First phase redesign of the Mexico Valley’s airspace gets underway.

The Valley of Mexico dawned this Thursday with a new airspace. The Ministry of Communications and Transportation (SCT) of the federal government launched the redesign of the air routes of the international airports of Mexico City (AICM) and Toluca, State of Mexico.

This will be the first phase, and in March 2022 the second phase will be activated with the entry into operation of the Felipe Ángeles International Airport, in Santa Lucía.

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The plan to restructure the airspace began in December 2018 and was in charge of Servicios a la Navegación en el Espacio Aéreo Mexicano (SENEAM), Forbes reviewed.

The changes will not be perceptible to airport users, but will help reduce by 16% the flight time of aircraft operating in metropolitan airspace and increase efficiency in arrivals and departures.

The SCT informed in a press release that this redesign will also contribute to mitigate operational delays, which will translate into an increase of airspace capacity; another effect will be the reduction of fuel consumption and therefore of polluting gas emissions, as well as a decrease in interactions and workload for pilots and air traffic controllers.

The renovation involves Performance Based Navigation (PBN), a system “that allows air navigation to evolve through the current and future use of ground infrastructure, also taking advantage of satellite and digital technology, as well as advanced technological systems in the cockpits, so that aircraft can navigate more precise, direct and efficient routes”.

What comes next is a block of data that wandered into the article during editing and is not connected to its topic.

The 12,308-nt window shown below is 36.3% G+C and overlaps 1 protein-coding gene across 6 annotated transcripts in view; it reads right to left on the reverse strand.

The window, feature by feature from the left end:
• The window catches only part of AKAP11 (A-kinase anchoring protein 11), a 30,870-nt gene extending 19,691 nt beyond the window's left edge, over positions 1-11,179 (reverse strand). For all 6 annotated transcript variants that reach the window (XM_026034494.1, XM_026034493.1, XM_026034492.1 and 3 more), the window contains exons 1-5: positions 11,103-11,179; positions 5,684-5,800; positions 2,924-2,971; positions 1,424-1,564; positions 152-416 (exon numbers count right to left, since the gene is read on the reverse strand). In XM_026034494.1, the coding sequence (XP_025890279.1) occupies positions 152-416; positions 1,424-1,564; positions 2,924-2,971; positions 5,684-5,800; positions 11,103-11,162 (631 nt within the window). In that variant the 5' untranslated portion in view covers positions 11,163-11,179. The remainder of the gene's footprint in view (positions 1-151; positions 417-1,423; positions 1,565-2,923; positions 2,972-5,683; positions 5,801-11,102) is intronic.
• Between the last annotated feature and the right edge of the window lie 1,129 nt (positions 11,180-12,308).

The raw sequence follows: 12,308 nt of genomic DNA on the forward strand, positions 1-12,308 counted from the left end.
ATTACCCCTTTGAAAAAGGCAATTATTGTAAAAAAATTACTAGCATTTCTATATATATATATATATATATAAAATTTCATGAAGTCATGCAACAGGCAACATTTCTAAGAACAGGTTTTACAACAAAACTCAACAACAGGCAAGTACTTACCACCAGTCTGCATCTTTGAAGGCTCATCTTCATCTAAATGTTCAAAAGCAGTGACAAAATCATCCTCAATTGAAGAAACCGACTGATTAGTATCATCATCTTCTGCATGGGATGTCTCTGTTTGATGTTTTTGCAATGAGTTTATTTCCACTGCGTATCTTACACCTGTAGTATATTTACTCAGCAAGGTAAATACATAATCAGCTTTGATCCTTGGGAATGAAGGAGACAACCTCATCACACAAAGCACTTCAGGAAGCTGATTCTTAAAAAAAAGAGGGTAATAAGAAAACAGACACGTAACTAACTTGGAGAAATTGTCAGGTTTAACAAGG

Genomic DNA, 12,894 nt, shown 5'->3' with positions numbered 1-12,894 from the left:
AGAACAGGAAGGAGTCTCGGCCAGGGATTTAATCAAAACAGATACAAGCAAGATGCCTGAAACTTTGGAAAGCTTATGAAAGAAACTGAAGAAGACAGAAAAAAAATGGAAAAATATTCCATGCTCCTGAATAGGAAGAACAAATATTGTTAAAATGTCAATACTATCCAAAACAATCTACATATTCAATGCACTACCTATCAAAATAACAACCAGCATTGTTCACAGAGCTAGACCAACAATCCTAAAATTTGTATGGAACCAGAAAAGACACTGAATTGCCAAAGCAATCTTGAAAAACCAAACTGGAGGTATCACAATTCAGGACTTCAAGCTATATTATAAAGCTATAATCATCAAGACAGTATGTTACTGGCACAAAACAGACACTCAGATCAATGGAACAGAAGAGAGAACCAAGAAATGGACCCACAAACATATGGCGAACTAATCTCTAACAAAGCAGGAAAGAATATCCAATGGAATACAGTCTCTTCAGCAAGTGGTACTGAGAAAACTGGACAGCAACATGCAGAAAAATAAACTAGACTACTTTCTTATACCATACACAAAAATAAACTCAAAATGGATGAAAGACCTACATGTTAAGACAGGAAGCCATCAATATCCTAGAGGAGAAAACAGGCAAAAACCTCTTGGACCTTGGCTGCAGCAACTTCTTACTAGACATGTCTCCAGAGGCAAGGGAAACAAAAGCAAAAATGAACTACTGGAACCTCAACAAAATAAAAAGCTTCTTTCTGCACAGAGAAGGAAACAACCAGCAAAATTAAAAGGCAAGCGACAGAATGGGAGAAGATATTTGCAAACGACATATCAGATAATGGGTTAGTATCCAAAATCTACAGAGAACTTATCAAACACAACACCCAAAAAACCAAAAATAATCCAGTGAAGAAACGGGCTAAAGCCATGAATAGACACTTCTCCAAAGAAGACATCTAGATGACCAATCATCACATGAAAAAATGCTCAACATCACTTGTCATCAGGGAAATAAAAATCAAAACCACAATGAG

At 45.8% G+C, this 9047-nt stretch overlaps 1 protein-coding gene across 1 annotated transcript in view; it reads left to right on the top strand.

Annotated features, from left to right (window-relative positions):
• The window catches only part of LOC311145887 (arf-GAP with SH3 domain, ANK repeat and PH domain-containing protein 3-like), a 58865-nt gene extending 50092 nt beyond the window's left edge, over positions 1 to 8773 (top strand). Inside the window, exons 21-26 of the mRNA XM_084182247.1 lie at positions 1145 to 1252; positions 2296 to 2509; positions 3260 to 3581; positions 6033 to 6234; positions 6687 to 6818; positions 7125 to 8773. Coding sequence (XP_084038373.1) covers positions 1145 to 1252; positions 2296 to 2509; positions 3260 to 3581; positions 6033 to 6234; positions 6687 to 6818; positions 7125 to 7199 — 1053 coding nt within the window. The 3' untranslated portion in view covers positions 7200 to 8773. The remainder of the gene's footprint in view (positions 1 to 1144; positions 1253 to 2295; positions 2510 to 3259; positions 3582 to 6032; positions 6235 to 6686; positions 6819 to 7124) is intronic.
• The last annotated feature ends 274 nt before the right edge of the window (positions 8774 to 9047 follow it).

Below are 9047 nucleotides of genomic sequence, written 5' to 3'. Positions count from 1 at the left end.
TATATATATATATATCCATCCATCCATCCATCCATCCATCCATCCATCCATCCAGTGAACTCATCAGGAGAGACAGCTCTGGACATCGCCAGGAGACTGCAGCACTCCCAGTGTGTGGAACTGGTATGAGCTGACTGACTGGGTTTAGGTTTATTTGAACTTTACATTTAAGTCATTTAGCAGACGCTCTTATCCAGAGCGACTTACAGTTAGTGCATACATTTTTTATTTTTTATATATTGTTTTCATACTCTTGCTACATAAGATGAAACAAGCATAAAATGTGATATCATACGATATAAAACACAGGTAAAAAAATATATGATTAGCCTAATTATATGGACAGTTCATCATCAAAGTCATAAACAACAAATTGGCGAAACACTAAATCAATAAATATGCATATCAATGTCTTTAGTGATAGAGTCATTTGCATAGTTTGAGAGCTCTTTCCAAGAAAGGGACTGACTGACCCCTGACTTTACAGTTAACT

NavBlue, the International Civil Aviation Organization (ICAO), the International Air Transport Association (IATA), the National Chamber of Air Transport (Canaero), the College of Airline Pilots, the College of Aeronautical Engineers, representatives of airlines and aircraft owners, as well as academics and specialists in the field participated in the redesign of the Valley of Mexico’s airspace.

The new airspace design was tested in different scenarios and flight simulators by national and foreign pilots, and as a result of the evaluations, the Federal Civil Aviation Agency (AFAC) granted the certification corresponding to the first phase of the restructuring.

The second phase will be certified in due course prior to the start of operations at Santa Lucia Airport.

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